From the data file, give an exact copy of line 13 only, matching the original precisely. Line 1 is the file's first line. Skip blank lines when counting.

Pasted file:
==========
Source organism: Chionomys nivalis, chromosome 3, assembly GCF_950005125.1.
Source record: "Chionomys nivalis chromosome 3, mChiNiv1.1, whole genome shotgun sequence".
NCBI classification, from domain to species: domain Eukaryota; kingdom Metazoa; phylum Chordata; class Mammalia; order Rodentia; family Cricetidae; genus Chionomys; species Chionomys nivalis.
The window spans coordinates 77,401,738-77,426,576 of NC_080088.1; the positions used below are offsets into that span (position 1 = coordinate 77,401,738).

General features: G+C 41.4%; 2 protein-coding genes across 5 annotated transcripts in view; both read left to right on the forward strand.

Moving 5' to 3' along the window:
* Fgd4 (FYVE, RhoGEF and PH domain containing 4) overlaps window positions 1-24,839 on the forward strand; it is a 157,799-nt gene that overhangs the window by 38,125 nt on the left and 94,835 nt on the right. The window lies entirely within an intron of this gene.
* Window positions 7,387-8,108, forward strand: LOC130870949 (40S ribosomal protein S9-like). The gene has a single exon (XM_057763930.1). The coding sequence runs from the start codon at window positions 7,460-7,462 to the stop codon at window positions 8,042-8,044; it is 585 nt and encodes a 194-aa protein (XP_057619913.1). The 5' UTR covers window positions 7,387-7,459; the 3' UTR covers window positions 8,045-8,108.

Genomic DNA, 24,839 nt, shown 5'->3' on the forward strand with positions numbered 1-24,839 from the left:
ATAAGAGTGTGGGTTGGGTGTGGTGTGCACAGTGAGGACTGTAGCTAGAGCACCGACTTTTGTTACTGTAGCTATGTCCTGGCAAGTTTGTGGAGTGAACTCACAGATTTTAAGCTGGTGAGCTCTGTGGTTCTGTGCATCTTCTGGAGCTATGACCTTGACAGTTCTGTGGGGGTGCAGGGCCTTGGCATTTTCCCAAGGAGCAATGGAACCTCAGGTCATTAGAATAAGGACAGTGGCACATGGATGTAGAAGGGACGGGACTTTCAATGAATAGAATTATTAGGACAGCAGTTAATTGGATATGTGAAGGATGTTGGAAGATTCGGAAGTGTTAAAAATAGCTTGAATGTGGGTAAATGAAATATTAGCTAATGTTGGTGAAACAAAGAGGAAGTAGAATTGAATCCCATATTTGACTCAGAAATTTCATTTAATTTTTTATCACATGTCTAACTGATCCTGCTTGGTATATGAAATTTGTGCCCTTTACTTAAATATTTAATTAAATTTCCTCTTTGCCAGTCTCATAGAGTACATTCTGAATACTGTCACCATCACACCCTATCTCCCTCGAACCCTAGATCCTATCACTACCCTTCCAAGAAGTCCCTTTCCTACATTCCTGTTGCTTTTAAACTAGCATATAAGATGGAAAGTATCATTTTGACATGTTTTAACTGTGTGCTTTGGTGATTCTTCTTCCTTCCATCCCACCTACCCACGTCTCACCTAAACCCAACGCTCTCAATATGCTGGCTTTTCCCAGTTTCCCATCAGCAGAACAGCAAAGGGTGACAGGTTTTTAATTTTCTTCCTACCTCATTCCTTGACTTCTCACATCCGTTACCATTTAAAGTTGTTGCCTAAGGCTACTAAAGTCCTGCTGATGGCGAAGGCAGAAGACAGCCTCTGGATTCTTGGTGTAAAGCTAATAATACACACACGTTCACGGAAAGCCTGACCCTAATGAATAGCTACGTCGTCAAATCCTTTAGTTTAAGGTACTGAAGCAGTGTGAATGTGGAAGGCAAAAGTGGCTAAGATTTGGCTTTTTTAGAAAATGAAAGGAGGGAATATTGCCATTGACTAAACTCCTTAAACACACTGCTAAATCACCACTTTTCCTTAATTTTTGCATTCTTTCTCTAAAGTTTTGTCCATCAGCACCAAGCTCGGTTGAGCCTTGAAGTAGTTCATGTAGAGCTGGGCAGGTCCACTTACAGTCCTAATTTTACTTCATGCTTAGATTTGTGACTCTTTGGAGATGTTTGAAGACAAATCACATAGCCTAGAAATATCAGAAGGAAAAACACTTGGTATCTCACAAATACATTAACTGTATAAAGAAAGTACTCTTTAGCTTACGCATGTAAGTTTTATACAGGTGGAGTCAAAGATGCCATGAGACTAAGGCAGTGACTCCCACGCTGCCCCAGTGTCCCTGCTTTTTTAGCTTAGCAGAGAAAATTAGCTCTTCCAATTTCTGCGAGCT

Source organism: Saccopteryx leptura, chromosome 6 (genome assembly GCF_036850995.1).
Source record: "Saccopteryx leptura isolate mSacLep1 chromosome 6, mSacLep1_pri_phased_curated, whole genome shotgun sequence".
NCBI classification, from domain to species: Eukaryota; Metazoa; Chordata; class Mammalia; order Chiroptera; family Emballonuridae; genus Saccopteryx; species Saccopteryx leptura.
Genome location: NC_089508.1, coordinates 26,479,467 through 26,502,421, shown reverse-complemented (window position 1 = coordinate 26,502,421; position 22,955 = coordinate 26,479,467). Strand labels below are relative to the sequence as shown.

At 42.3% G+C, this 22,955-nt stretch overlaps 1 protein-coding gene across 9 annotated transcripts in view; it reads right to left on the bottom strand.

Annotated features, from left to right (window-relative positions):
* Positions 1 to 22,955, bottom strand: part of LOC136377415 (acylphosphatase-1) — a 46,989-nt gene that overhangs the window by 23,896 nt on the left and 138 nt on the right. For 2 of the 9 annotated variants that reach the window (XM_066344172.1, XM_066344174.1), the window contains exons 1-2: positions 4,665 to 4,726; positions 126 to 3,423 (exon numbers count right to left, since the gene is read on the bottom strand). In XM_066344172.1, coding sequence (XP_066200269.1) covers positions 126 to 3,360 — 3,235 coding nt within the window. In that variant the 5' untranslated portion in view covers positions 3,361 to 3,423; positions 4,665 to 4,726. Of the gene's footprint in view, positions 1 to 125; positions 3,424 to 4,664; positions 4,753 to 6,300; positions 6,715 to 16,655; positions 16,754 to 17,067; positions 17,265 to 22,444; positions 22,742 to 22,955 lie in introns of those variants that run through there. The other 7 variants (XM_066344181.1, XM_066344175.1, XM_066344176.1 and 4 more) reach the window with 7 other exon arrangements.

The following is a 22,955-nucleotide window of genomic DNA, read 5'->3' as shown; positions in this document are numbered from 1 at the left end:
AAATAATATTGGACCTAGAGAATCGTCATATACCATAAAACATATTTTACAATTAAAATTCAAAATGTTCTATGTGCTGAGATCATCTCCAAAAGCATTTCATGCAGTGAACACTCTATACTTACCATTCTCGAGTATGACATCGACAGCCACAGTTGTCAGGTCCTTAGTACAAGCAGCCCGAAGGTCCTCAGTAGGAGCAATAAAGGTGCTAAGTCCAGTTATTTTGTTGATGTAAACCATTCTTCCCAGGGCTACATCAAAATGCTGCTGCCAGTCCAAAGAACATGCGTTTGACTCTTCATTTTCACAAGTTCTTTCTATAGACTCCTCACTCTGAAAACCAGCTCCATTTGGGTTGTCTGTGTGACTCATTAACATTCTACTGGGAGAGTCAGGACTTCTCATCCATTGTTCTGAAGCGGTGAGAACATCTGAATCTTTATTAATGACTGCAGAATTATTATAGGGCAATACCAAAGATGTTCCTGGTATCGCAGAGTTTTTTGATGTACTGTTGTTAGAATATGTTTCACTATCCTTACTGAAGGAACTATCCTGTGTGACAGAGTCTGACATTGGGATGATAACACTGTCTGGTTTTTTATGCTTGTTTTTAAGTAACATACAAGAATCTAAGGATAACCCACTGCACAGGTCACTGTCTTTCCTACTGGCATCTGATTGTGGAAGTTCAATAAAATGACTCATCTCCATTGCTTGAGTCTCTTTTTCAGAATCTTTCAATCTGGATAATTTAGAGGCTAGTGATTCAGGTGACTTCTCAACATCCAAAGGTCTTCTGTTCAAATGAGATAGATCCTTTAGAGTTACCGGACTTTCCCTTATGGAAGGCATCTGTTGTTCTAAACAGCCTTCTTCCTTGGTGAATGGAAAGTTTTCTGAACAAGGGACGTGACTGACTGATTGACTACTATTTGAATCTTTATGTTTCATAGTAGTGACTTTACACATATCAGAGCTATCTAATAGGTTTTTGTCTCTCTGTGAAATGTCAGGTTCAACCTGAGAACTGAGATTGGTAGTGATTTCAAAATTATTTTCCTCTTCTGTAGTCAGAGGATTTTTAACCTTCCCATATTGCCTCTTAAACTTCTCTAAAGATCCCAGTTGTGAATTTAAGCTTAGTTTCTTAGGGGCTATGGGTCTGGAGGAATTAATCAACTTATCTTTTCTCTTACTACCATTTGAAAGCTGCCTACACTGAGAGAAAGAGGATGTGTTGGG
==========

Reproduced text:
NCBI classification, from domain to species: Eukaryota; Metazoa; Chordata; class Mammalia; order Chiroptera; family Emballonuridae; genus Saccopteryx; species Saccopteryx leptura.